Founded in 2009, Brooklyn startup Gotham Greens has taken in around $45 million in funding so far to design, build, and operate commercial-scale, technologically-advanced, urban greenhouse facilities located in New York City and Chicago. Their flagship greenhouse, built in 2011, was the first-ever commercial-scale greenhouse facility of its kind built in the United States. Measuring over 15,000 square feet, it produces over 100,000 pounds of fresh leafy greens annually in an occupied urban area.
Gotham Greens currently owns and operates 4 urban greenhouses in NYC + Chicago and they’re in the process of expanding nationally. For as much salad as they say they grow in those cities, spend some time there and you’ll hardly be convinced that salad constitutes a meaningful portion of anyone’s diet.
Update 12/08/2020: Gotham Greens has raised $87 million in Series D funding equity and debt funding to support channel and geographic market expansion. This brings the company’s total funding to $125.1 million to date.
Founded in 2015, San Carlos, California startup Iron Ox has taken in $6.1 million in funding so far to develop robotic farms that will churn out better produce, everywhere. We decided to include them on this list when we saw that they’ve been featured in all kinds of media publications with headlines like “the first farm in America run entirely by robots.” Turns out, it’s not fully autonomous but they have certainly taken the use of robotics pretty seriously. That’s according to an article by The Verge which talks about a 1,000-pound robot porter, named Angus, that moves pallets of plants around, and another contraption that moves single plants around using a robotic arm:
With any of these indoor farming operations we’ve talked about so far, there is some element of automation. The question is, how much cost savings can be realized by removing indoor farmers from the equation entirely? These are some serious questions to think about, but maybe not as serious as our next startup.
Update 09/22/2021: Iron Ox has raised $53 million in Series C funding to expand its research and development programs, scale manufacturing, and continue operations across the United States. This brings the company’s total funding to $103.2 million to date.
Founded in 2012, Berlin startup Infarm has taken in $34.1 million in funding so far to develop farming tech for grocery stores, restaurants, and local distribution centers. It’s another take on vertical farming, but since it’s run by zee Germans, they’ve managed to make it even more efficient – by squeezing all the fun out of it.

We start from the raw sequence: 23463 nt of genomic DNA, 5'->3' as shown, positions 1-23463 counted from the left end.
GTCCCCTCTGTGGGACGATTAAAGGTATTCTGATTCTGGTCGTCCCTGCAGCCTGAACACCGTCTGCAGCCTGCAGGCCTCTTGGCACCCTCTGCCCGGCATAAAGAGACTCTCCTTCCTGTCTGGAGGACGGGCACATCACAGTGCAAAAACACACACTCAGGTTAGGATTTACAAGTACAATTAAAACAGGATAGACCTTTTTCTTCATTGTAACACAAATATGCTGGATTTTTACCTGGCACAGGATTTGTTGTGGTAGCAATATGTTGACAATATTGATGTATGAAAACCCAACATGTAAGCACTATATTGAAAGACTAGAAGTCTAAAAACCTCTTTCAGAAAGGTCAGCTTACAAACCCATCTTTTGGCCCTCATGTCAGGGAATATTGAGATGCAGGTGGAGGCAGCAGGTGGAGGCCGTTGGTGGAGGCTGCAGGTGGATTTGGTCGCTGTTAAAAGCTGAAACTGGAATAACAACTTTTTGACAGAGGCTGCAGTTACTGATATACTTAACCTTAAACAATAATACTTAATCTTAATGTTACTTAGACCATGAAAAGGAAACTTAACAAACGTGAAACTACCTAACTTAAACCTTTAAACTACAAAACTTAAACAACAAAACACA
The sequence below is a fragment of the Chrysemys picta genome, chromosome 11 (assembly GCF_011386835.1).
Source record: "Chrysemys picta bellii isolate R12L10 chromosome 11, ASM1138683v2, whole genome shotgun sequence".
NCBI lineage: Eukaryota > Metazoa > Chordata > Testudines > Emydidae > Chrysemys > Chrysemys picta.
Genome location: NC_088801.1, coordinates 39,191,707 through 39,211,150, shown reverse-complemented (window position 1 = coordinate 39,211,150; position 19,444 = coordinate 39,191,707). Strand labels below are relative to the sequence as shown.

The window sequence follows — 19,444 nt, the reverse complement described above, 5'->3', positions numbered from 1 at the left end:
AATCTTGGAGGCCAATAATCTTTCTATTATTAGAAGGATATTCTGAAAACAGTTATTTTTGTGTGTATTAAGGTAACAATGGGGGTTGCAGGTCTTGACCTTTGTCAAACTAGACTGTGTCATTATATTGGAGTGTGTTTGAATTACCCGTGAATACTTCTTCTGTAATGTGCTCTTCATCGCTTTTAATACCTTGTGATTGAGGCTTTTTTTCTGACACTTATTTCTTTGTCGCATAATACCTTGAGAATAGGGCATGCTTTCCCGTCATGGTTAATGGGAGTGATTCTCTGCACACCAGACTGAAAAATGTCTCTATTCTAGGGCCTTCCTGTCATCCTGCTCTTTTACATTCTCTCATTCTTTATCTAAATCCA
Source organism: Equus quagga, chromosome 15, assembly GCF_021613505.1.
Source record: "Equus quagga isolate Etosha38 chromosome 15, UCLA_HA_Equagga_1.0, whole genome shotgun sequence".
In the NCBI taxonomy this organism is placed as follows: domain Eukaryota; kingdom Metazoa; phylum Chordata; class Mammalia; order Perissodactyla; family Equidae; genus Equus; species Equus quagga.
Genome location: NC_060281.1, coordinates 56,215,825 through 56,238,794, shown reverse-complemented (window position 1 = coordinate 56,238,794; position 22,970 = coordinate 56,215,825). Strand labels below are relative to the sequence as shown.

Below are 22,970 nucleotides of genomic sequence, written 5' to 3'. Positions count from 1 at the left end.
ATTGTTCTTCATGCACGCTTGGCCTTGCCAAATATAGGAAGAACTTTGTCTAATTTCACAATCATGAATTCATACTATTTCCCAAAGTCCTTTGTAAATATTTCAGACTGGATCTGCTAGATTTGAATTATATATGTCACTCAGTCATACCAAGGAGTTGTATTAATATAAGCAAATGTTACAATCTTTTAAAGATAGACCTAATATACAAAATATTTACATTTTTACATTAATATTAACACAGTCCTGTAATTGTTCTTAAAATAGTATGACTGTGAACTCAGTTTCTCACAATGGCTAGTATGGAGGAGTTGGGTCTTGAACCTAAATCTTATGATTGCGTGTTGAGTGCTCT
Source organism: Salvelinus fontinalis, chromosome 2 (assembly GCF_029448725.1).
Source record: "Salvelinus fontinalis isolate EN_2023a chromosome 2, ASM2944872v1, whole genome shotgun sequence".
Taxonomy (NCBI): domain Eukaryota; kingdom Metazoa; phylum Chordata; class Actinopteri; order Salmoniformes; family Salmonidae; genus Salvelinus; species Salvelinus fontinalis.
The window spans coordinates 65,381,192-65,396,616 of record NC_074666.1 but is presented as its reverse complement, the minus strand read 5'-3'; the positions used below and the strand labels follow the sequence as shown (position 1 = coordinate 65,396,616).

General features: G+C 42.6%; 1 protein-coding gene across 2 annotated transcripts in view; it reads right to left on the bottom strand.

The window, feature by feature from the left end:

According to an article by political commentary site TechCrunch a few years ago, Infarm was the first company in the world to put vertical farming in a supermarket with Metro Group – one of the biggest wholesalers in Europe – and has since seen a big demand from other supermarkets that want to do the same thing. Nothing says fresh like letting customers pick the produce themselves.
Update 12/16/2021: Infarm has raised $200 million in Series D funding to support their rapid global expansion and bolster their R&D so that they can grow more varieties of crops. This brings the company’s total funding to $604.5 million to date.
Founded in 2015, Paris startup Agricool has taken in $41.4 million in funding so far to grow and produce fruits and vegetables inside shipping containers. Their focus on the moment is strawberries, that’s according to an article by TechCrunch which talks about how you can already buy their strawberries in a couple of shops in Gay Paree. The company plans to use the $28 million in funding they raised last month to launch 100 containers in Paris and Dubai by 2021. When you get to Dubai lads, try not to be too intimidated by what our next startup is building there.
Last but not least, we have Crop One. Founded in 2012, this Silicon Valley startup has taken in $18.3 million in funding so far to develop a market-leading technology platform for indoor growing. They grow in modular boxes and claim to be the largest operator and developer of vertical farms in the world. Their superior technology – they say – allows them to achieve 20% to 60% higher yields per square foot than anyone else in the industry, and at a cost basis that’s 25% that of any other vertical grower. These are some mind-blowing numbers, and they say that at the end of this year, their combined output will exceed six tons per day.
One interesting area they’re looking at is growing in remote locations, like offshore oil platforms or extreme environments like Antarctica. They’ve partnered with Emirates Flight Catering to launch a $40 million joint venture to build the world’s largest vertical farming facility in Dubai.
Picks and Shovels for Indoor Farming
Founded in 2005, Austin, Texas startup Illumitex has taken in $83.8 million in funding so far to build beautiful LED lights for industry and architecture as well as groundbreaking LED grow lights for horticulture lighting applications. Think of them as a picks-and-shovels play for indoor farming. “Lighting, very often, is the single most expensive and critical part of a successful Controlled Agriculture Environment (CEA),” says the company which needs to compete with some pretty solid players out there, like the ones we discussed in our past article on Investing in LED Lighting Stocks.
Founded in 2008, Albuquerque, New Mexico startup Growstone has taken in $1.2 million in funding so far to develop a patented manufacturing process that takes waste glass from the landfill and recycles it into customizable products ranging from substrates for advanced hydroponic growing systems to soil amendments to improve soil structure and texture. The process involves crushing the glass bottles into an extremely soft powder, so soft, it feels like flour. That powder is then transformed into various products like this one: